What was the defining moment that led you to this innovation?
I had a chance to participate in two pilot projects on property formalization conducted by Tanzania's Property and Business Formalization Programme, commonly known as MKURABITA. I was representing an NGO working with pastoralists. It was apparent from the projects that there was no framework for the security over communal lands, as was the case with individual or family property.
Communal grazing lands though set aside by village councils, albeit in inadequate sizes and relevance to the designated use, were generally considered by the village councils as reserve lands that could be open to re-allocation to other uses and users that might be considered to be more productive.
The pilot projects guidelines did not provide any framework for the security of the commons. It did not appear that the fact is much of a concern to merit investing in seeking a solution to the anomaly. The users of the commons did not have rights to the lands, even though their livelihoods depended on them. The common lands were then viewed as potentially a source of conlict. In one project, a clear disconnection between pastures and water sources for livestock was so evident, making one pastoralist joke that they needed a 'flying breed of livestock' to be able to take them over the farms to the watering points.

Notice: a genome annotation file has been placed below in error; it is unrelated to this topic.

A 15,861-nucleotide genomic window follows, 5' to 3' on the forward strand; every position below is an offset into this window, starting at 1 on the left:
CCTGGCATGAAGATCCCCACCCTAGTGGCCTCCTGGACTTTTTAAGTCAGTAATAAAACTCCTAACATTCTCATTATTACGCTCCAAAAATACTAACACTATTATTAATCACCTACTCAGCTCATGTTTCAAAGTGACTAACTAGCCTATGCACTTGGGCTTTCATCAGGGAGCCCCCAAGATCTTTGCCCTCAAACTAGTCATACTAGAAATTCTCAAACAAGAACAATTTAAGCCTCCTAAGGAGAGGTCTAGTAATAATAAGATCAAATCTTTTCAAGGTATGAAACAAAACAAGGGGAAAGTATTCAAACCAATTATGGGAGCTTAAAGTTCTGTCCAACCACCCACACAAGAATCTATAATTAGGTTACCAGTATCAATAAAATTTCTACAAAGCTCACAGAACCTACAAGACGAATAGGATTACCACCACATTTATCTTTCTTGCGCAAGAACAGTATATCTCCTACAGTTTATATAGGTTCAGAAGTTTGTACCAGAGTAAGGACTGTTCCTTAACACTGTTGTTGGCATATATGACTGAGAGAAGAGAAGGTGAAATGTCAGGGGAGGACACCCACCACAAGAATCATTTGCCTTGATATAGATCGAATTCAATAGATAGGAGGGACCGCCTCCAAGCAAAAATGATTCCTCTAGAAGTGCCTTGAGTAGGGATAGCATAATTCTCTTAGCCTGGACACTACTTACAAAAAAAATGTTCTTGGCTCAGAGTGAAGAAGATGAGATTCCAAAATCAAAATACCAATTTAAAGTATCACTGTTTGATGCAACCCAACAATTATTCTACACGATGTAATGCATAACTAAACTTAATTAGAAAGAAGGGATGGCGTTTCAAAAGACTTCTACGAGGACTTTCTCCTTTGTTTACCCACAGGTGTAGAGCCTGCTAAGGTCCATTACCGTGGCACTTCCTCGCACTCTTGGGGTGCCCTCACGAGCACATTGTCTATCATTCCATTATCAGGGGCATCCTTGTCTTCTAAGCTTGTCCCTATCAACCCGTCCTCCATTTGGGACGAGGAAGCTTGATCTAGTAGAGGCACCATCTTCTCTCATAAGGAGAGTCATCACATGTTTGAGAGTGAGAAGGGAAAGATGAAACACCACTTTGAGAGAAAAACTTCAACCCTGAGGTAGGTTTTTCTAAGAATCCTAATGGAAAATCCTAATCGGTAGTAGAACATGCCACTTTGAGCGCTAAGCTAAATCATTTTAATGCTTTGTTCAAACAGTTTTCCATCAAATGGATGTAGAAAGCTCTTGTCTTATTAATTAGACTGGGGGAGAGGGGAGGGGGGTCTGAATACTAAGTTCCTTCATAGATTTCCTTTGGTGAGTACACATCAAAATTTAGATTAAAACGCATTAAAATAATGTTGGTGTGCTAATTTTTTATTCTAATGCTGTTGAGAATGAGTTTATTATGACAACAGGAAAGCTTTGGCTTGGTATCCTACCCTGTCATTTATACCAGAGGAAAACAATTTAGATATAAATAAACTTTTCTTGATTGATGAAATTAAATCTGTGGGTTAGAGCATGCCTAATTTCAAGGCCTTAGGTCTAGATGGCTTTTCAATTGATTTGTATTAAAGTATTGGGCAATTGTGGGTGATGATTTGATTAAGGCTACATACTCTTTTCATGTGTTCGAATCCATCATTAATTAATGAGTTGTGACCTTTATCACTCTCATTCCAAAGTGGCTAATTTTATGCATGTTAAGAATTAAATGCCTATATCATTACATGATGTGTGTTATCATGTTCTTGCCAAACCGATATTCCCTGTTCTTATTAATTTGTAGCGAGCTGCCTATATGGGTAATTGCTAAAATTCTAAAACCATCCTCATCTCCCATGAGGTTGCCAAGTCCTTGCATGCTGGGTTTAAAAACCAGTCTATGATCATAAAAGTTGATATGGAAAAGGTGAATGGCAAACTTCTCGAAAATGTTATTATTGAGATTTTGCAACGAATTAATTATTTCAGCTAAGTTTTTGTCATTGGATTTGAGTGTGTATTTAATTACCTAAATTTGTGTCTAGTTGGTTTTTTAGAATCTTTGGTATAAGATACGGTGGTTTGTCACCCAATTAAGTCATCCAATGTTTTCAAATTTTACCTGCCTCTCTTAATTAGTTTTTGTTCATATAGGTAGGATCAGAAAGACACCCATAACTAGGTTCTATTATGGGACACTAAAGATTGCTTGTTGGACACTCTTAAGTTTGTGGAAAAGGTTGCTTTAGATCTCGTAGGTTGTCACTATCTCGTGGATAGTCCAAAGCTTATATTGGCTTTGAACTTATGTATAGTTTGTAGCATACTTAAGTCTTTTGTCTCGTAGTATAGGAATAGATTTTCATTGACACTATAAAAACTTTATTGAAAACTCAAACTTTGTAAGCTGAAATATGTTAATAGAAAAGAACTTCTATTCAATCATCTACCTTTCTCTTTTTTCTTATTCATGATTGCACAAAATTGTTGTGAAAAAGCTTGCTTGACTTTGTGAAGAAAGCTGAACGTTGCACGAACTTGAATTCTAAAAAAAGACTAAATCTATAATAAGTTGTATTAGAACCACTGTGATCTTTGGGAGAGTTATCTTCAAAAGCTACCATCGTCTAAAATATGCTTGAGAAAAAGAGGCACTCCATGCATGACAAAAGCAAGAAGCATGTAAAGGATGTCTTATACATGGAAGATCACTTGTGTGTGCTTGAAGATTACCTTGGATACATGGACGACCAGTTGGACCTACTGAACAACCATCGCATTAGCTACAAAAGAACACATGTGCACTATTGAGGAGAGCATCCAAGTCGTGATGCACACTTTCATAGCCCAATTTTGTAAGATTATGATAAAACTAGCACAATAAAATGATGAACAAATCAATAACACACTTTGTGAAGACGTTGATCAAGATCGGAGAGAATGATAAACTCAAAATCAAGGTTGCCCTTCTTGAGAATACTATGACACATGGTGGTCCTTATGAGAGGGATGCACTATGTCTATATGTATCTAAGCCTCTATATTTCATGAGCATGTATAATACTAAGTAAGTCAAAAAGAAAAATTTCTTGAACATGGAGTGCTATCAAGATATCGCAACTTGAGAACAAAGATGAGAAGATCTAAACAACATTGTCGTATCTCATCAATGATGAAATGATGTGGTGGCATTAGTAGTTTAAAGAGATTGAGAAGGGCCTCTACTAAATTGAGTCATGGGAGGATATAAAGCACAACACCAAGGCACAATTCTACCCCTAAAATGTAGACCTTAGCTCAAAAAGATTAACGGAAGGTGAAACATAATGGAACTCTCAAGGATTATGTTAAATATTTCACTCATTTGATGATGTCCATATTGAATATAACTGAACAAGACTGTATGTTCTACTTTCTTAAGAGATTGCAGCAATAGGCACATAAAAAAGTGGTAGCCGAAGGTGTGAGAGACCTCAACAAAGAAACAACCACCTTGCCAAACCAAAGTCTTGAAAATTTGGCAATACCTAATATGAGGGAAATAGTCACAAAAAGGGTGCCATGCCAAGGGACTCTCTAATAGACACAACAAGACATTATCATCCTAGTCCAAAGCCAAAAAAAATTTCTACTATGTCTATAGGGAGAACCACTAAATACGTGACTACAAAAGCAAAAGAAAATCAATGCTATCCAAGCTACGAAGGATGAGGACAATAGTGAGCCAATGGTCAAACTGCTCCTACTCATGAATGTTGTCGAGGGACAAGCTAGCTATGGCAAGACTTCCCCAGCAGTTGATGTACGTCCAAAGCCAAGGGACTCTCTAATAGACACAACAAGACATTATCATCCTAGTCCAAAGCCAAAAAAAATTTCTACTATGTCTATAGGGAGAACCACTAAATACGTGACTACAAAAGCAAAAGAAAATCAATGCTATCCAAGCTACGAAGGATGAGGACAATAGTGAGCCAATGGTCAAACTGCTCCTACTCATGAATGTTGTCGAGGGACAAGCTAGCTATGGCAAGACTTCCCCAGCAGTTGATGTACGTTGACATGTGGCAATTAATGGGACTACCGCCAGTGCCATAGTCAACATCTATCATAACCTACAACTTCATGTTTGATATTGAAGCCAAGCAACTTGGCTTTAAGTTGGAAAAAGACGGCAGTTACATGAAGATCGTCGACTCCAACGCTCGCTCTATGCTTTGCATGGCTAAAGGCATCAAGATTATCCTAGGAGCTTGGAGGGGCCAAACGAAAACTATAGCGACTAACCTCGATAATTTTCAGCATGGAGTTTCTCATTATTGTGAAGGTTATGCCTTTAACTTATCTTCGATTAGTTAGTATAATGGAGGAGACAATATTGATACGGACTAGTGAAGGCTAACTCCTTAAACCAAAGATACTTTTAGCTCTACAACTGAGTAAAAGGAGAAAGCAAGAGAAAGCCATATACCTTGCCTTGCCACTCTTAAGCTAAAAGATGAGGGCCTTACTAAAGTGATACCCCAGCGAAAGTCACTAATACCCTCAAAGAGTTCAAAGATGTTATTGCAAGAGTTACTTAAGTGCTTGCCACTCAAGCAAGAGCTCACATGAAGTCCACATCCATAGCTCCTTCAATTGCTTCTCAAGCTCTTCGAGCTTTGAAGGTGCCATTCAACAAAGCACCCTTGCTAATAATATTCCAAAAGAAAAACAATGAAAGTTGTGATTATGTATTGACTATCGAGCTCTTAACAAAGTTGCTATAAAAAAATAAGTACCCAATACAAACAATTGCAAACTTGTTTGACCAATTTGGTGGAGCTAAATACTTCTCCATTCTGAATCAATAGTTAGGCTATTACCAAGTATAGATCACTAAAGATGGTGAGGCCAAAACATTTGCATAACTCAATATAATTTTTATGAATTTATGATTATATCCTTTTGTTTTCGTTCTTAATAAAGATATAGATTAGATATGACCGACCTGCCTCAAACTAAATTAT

According to the projects, there was little or no concrete consideration to the linkages and security of cross-village-border resources used communally, such as water and seasonal pastures.
The urge grew to take advantage of a combination of various available policy, legal and administrative opportunities to raise the issue through a project such is being proposed. A disrtict land use framework plan is the ideal starting point as it concerns on resolving issues within the district that are beyond the capability and of a village council. Issues that concern about four or five villages, such as a pastoral grazing land, water catchment area or a large conservation scheme that might need to be decided at the district level.
A disrtict land use framework plan is the logical starting point to give the land stakeholders a general vision of the utilization of the district's natural resources. We need to develop a model that can be replicated and scaled up for the benefit of common property users.
Tell us about the social innovator—the person—behind this idea.
Lembulung M. Ole Kosyando is a teacher turned to social development work, building the new role around human rights and land rights, with the main focus on pastoralists.
Having worked in local and international organizations mostly in programmes to do with natural resources management, project and village development planning, the innovator has also had extensive invlovement in international networks and events on and around environment and biodiversity. This has mainly been under the auspices of the indigenous peoples and local communities.
The idea at the moment is to influence the inclusion of a framework for common property formalization into the process and procedures being developed for property formalization in the country.
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